"Practice tip: Supplemental/Amended Protests Protesters should keep in mind that each new ground of protest must independently satisfy GAO’s timeliness requirements. For example, if GAO grants an extension of time for filing comments on an agency report, the comment extension does not extend the 10-day time frame for filing a timely supplemental/amended protest. As a result, if a protester waits until the extended due date for filing comments to raise new or amended protest grounds, those grounds may be dismissed as untimely if they were raised more than 10 days after the protester learned or should have learned of them. Additionally, in the event a supplemental/amended protest is filed, GAO may provide a shortened time for production of the agency report and submission of comments regarding the supplemental/amended protest."

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On 11/14/2023 at 3:25 PM, ax12901 said:

Does anyone know of any decisions that touch on changing the basis of nonaward in the course of a protest, or alternatively, debriefings that didn't actually reflect the real basis for nonaward?

GAO generally gives little or no weight to reevaluations and judgments prepared in the heat of the adversarial process. Noble Supply and Logistics, B-410788.4, B-410788.5, B-410788.6, B-410788.7: Jul 29, 2015 (citing Boeing Sikorsky Aircraft Support, B‑277263.2, B-277263.3, Sept. 29, 1997, 97-2 CPD ¶ 91 at 15).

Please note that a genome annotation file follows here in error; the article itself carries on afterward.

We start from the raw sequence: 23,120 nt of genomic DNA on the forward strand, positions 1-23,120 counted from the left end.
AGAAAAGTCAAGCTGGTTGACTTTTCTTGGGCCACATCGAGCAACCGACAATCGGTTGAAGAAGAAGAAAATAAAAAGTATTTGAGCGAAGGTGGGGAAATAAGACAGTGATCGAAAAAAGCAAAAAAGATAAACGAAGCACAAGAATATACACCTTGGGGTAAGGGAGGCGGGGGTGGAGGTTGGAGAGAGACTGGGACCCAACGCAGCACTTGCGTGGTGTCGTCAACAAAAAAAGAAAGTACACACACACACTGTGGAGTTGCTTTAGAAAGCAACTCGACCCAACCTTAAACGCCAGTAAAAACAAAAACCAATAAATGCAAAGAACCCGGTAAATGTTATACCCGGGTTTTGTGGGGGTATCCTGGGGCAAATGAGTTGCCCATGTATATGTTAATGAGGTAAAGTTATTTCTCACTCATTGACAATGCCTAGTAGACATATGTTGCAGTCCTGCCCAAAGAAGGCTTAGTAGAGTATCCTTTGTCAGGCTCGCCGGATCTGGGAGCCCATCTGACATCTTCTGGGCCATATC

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Good point, Jamaal.

Also, see Philips Healthcare Informatics, B-405382.2, May 14, 2012, 2012 CPD ¶ 220.

It is mentioned in Footnote 1 of this article that appears to be on point to what you are seeking:  Protesting with Less Than a Full Deck at GAO | Blank Rome LLP

Quote from article: 

"A disappointed bidder not persuaded by the debriefing to abandon its effort to win the award understands that only after an agency produces its agency report does the protester have visibility into the raw data prepared and relied upon in the source selection process. Indeed, documents in the agency report sometimes conflict with information provided to the protester in the debriefing. Moreover, those documents frequently reveal strong supplemental protest grounds that could not have been known to the protester at the time of the initial protest.1"